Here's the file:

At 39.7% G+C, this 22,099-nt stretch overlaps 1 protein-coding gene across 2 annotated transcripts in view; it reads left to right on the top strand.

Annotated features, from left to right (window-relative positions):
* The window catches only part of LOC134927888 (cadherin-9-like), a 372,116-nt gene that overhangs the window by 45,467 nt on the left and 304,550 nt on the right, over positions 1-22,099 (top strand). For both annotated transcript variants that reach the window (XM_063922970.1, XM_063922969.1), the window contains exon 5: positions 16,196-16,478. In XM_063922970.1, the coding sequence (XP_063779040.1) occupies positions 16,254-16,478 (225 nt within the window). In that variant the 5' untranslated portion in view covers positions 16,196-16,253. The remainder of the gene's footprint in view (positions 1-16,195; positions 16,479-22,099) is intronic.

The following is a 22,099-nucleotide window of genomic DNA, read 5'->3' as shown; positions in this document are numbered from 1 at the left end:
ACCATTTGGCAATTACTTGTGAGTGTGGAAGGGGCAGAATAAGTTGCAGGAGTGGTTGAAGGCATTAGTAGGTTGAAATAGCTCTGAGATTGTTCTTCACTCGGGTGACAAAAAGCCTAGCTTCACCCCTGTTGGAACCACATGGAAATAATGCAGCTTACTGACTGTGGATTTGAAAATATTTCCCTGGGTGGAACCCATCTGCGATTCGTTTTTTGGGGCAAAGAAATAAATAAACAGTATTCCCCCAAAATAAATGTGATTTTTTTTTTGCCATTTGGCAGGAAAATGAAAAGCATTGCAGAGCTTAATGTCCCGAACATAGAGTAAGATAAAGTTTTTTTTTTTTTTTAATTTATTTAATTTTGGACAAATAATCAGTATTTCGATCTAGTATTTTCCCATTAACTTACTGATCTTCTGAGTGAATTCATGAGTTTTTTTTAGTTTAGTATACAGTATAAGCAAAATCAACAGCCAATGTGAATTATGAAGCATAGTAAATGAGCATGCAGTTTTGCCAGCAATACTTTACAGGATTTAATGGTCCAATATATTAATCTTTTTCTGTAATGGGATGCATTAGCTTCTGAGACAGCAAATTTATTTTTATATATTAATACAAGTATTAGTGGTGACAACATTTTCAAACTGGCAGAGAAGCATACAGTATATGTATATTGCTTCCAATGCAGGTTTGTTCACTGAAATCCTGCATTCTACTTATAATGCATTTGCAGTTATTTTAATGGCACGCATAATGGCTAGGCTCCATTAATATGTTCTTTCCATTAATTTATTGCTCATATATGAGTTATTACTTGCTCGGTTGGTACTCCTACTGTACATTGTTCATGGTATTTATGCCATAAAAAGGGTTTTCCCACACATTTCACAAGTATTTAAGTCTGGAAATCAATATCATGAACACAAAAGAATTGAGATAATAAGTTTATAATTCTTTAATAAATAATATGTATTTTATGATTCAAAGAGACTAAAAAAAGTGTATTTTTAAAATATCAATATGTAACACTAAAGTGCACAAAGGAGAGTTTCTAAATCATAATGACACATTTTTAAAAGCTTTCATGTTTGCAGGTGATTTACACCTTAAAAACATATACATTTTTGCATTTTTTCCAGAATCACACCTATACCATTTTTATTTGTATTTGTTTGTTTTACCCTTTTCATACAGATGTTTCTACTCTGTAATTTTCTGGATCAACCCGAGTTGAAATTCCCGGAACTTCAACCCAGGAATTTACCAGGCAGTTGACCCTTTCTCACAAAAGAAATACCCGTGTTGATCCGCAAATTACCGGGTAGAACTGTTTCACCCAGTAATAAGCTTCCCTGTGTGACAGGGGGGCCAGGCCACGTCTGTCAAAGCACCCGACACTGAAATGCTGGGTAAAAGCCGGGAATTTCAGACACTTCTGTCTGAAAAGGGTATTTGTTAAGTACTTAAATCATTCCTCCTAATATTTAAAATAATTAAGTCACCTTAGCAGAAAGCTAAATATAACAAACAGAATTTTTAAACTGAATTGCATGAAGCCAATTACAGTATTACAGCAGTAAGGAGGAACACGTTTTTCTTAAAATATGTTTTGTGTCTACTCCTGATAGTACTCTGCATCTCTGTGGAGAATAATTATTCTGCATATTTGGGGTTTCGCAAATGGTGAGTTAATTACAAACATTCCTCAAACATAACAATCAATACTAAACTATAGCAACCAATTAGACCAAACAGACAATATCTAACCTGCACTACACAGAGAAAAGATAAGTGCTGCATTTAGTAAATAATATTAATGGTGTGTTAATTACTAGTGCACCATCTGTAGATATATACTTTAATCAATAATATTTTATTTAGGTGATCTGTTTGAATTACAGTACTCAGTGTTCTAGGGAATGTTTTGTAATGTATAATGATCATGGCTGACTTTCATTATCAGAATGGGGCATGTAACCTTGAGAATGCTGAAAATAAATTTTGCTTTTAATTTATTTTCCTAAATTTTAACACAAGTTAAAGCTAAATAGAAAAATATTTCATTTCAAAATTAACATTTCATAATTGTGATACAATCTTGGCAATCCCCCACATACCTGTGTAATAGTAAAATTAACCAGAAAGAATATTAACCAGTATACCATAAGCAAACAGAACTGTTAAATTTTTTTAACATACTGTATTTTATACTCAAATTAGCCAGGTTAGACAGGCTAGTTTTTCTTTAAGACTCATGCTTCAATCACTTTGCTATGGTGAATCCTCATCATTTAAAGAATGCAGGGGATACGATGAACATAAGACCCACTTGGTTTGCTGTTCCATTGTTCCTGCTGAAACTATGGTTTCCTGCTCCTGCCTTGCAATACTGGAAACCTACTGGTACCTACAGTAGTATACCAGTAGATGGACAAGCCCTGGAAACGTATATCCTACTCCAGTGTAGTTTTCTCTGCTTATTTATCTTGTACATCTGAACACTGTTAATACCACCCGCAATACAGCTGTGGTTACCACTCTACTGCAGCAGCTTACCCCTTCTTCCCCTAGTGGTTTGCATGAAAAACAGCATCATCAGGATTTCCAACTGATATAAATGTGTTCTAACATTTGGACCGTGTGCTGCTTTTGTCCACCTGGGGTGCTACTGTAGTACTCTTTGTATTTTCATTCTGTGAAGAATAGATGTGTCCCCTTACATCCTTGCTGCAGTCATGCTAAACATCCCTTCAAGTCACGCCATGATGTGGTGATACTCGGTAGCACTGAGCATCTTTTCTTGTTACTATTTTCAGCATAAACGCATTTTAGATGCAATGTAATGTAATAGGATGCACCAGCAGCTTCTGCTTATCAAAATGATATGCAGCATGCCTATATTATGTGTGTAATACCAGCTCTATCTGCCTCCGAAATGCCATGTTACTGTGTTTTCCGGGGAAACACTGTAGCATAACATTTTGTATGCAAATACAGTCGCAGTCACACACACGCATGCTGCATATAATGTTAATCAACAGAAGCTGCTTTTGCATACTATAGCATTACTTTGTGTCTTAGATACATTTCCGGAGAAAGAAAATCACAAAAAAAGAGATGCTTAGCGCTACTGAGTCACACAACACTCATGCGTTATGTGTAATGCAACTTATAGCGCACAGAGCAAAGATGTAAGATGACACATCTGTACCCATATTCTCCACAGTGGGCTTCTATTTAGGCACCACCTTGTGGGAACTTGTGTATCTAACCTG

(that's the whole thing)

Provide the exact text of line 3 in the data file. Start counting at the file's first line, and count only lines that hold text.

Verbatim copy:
* The window catches only part of LOC134927888 (cadherin-9-like), a 372,116-nt gene that overhangs the window by 45,467 nt on the left and 304,550 nt on the right, over positions 1-22,099 (top strand). For both annotated transcript variants that reach the window (XM_063922970.1, XM_063922969.1), the window contains exon 5: positions 16,196-16,478. In XM_063922970.1, the coding sequence (XP_063779040.1) occupies positions 16,254-16,478 (225 nt within the window). In that variant the 5' untranslated portion in view covers positions 16,196-16,253. The remainder of the gene's footprint in view (positions 1-16,195; positions 16,479-22,099) is intronic.